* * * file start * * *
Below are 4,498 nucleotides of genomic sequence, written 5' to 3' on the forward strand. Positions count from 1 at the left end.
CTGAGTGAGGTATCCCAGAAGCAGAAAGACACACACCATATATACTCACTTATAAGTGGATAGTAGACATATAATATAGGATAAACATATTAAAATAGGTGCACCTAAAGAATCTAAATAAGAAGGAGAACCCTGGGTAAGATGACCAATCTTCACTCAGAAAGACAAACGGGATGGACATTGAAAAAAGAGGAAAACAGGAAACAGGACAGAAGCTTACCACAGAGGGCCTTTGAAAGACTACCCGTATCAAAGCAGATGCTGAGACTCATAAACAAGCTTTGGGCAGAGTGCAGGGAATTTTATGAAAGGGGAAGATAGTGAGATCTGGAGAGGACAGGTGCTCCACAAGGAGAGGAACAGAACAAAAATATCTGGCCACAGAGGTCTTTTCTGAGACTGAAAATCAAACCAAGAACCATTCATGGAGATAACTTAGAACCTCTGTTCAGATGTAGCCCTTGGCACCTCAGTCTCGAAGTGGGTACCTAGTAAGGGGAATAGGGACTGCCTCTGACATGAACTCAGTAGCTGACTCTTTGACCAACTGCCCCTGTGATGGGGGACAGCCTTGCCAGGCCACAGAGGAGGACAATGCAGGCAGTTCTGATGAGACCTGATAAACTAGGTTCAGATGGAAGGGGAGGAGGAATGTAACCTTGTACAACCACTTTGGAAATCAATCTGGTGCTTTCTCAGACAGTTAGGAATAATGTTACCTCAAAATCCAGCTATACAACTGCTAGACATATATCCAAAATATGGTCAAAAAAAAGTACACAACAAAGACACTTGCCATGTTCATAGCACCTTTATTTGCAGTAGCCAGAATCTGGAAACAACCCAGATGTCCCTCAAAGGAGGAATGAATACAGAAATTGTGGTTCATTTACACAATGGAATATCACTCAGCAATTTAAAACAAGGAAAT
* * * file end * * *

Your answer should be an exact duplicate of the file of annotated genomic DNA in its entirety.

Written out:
Below are 4,498 nucleotides of genomic sequence, written 5' to 3' on the forward strand. Positions count from 1 at the left end.
CTGAGTGAGGTATCCCAGAAGCAGAAAGACACACACCATATATACTCACTTATAAGTGGATAGTAGACATATAATATAGGATAAACATATTAAAATAGGTGCACCTAAAGAATCTAAATAAGAAGGAGAACCCTGGGTAAGATGACCAATCTTCACTCAGAAAGACAAACGGGATGGACATTGAAAAAAGAGGAAAACAGGAAACAGGACAGAAGCTTACCACAGAGGGCCTTTGAAAGACTACCCGTATCAAAGCAGATGCTGAGACTCATAAACAAGCTTTGGGCAGAGTGCAGGGAATTTTATGAAAGGGGAAGATAGTGAGATCTGGAGAGGACAGGTGCTCCACAAGGAGAGGAACAGAACAAAAATATCTGGCCACAGAGGTCTTTTCTGAGACTGAAAATCAAACCAAGAACCATTCATGGAGATAACTTAGAACCTCTGTTCAGATGTAGCCCTTGGCACCTCAGTCTCGAAGTGGGTACCTAGTAAGGGGAATAGGGACTGCCTCTGACATGAACTCAGTAGCTGACTCTTTGACCAACTGCCCCTGTGATGGGGGACAGCCTTGCCAGGCCACAGAGGAGGACAATGCAGGCAGTTCTGATGAGACCTGATAAACTAGGTTCAGATGGAAGGGGAGGAGGAATGTAACCTTGTACAACCACTTTGGAAATCAATCTGGTGCTTTCTCAGACAGTTAGGAATAATGTTACCTCAAAATCCAGCTATACAACTGCTAGACATATATCCAAAATATGGTCAAAAAAAAGTACACAACAAAGACACTTGCCATGTTCATAGCACCTTTATTTGCAGTAGCCAGAATCTGGAAACAACCCAGATGTCCCTCAAAGGAGGAATGAATACAGAAATTGTGGTTCATTTACACAATGGAATATCACTCAGCAATTTAAAACAAGGAAAT